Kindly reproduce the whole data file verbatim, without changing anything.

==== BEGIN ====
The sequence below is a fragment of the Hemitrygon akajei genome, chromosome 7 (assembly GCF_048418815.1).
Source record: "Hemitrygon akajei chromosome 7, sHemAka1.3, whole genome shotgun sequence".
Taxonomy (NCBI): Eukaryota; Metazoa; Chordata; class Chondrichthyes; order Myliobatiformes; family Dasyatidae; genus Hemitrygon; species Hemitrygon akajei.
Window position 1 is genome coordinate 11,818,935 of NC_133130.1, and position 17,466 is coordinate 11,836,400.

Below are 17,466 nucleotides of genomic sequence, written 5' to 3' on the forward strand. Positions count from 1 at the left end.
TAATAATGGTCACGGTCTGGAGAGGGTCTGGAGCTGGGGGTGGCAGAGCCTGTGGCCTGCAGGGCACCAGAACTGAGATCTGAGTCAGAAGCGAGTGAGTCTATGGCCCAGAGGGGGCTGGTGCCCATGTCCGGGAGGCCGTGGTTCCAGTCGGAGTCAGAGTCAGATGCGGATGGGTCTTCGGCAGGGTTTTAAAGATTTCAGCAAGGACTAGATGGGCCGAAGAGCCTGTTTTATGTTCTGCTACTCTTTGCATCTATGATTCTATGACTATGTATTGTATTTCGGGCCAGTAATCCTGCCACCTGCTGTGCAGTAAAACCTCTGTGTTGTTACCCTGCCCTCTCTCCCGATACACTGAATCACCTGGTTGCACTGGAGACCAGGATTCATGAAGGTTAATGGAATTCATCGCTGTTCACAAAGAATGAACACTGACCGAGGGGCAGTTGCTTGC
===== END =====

The sequence below is a fragment of the Hemitrygon akajei genome, chromosome 7 (assembly GCF_048418815.1).
Source record: "Hemitrygon akajei chromosome 7, sHemAka1.3, whole genome shotgun sequence".
Taxonomy (NCBI): Eukaryota; Metazoa; Chordata; class Chondrichthyes; order Myliobatiformes; family Dasyatidae; genus Hemitrygon; species Hemitrygon akajei.
Window position 1 is genome coordinate 11,818,935 of NC_133130.1, and position 17,466 is coordinate 11,836,400.

Below are 17,466 nucleotides of genomic sequence, written 5' to 3' on the forward strand. Positions count from 1 at the left end.
TAATAATGGTCACGGTCTGGAGAGGGTCTGGAGCTGGGGGTGGCAGAGCCTGTGGCCTGCAGGGCACCAGAACTGAGATCTGAGTCAGAAGCGAGTGAGTCTATGGCCCAGAGGGGGCTGGTGCCCATGTCCGGGAGGCCGTGGTTCCAGTCGGAGTCAGAGTCAGATGCGGATGGGTCTTCGGCAGGGTTTTAAAGATTTCAGCAAGGACTAGATGGGCCGAAGAGCCTGTTTTATGTTCTGCTACTCTTTGCATCTATGATTCTATGACTATGTATTGTATTTCGGGCCAGTAATCCTGCCACCTGCTGTGCAGTAAAACCTCTGTGTTGTTACCCTGCCCTCTCTCCCGATACACTGAATCACCTGGTTGCACTGGAGACCAGGATTCATGAAGGTTAATGGAATTCATCGCTGTTCACAAAGAATGAACACTGACCGAGGGGCAGTTGCTTGC